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Mushroom Cultivation: Face-off with Fungus Gnats

So my harvests have been ruined! Oh no, oh no, oh no no no no no.

The culprit is the Fungus Gnat that has been laying eggs on my mushroom blocks and whose squggly, tiny, white maggot pupa then eat my Oysters from the inside out. To those of you who know yiddish vernacular: OY VEY!


The Culprit: Fungus Gnat of the Sciaroidea family.

So as soon as I started seeing these pupa of the fungus gnat, I started to strategize my defense. I learned about the attacker, it's lifecycle, it's food sources and I learned that fungus gnats really piss of people with house plants. I could move my grow indoors or protect the blocks with protective netting, but I want to do this as low tech and inexpensive as possible. I also had a feeling that nature had a solution to my dilemma. Also, I have to say that as soon as I saw fungus gnats swarming the ONLY Oyster mushroom that I found on a recent hike, I was put at ease that my cultivated outdoor mushrooms weren't the only ones that are dealing with this issue.


No, turtles don't eat fungus gnats... but there are other things that do! So, the easiest method and the method that I chose was to use BTI (Bacillus Thuringiensis Israelensis), commonly called Mosquito Dunks. This bacteria produce a toxin in the spore producing stage that is toxic to mosquito larvae and fungus gnat larvae. The toxin is ingested by the larvae and who then die within a number of hours. In threory, this is great. However with any microbiome, it takes time to get established as a community and there are a number of road blocks along the way. If the BTI works as intended, it takes only 24 hours for the larvae to start dying after consuming the toxin.


There are also nematodes and mites that can be released into the environment that serve the same function of predating the fungus gnat larvae. Since I am working on creating a microbiome that supports my mushroom blocks. I am hoping that the BTI treatment will work, but there are other methods that I am incorporating in order to reduce the fungus gnat invader ever more. I have placed yellow sticky traps in the surrounding area around my blocks. It is true that most yellow sticky paper is used to indicate where to treat, however, together with the BTI, I am hoping that I will be able to reduce the fungus gnat population in my ecosystem through natural predation and mechanical methods.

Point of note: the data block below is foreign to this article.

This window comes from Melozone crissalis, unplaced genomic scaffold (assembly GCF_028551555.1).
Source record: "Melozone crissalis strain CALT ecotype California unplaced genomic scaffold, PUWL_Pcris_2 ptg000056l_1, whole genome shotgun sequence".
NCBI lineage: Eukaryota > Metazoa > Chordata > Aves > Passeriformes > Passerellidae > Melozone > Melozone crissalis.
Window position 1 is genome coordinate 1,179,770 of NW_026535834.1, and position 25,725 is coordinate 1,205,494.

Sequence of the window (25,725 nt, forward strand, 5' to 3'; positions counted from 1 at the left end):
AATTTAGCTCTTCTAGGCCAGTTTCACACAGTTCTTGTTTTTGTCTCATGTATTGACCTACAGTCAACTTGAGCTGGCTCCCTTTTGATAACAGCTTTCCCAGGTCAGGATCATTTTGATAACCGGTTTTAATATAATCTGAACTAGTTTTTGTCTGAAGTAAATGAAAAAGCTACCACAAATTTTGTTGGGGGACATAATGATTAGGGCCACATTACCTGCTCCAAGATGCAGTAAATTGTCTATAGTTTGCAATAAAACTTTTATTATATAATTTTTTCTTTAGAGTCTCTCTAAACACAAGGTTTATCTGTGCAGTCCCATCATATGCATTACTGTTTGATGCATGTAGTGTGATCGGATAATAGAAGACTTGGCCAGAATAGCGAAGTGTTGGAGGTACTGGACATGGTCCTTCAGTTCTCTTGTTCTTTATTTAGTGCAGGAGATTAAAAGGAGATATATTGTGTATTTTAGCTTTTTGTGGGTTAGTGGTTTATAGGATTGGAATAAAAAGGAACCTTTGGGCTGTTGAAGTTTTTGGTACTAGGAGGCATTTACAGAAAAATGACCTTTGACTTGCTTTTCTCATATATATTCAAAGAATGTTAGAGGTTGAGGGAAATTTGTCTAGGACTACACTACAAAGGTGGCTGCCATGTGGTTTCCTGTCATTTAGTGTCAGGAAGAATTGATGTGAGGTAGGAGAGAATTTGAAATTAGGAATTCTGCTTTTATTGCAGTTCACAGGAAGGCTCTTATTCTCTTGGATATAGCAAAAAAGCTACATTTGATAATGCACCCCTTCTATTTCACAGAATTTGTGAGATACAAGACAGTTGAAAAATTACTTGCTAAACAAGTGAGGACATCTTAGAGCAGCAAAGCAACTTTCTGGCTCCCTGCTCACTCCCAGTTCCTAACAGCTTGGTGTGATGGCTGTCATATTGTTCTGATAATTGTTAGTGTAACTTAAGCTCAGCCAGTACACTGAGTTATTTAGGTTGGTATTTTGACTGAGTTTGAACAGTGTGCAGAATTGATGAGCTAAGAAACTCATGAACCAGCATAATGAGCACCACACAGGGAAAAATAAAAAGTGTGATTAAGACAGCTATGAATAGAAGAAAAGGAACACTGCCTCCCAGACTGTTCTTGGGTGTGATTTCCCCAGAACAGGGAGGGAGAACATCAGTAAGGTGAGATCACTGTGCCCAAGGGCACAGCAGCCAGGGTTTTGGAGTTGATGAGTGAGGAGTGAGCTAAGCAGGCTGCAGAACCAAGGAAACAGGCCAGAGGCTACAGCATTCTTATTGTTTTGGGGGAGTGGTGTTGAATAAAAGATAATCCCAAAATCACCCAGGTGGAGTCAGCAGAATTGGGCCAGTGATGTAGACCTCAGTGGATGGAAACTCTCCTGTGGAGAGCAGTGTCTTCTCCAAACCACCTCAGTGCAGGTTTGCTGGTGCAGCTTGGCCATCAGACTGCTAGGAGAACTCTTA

Cultivation and foraging as a combination adds an element of pride and an unknown to your diet. There are insects whose main diet is fungi and decaying organic matter, this is exactly what we are searching for in our foraging outings and in cultivation. There are times when the mushroom finds us and there are times when we find the mushroom after the mushroom had found some lucky insect. I ultimately believe in balance in the ecosystem, and I know that if I keep it up, the system will balance itself out. So maybe I am getting too stressed about some fungus gnats and a few thrown away mushrooms. In the end, the forest knows and endless abundance abounds.


For questions, comments, feedback, insults: adamganson@gmail.com

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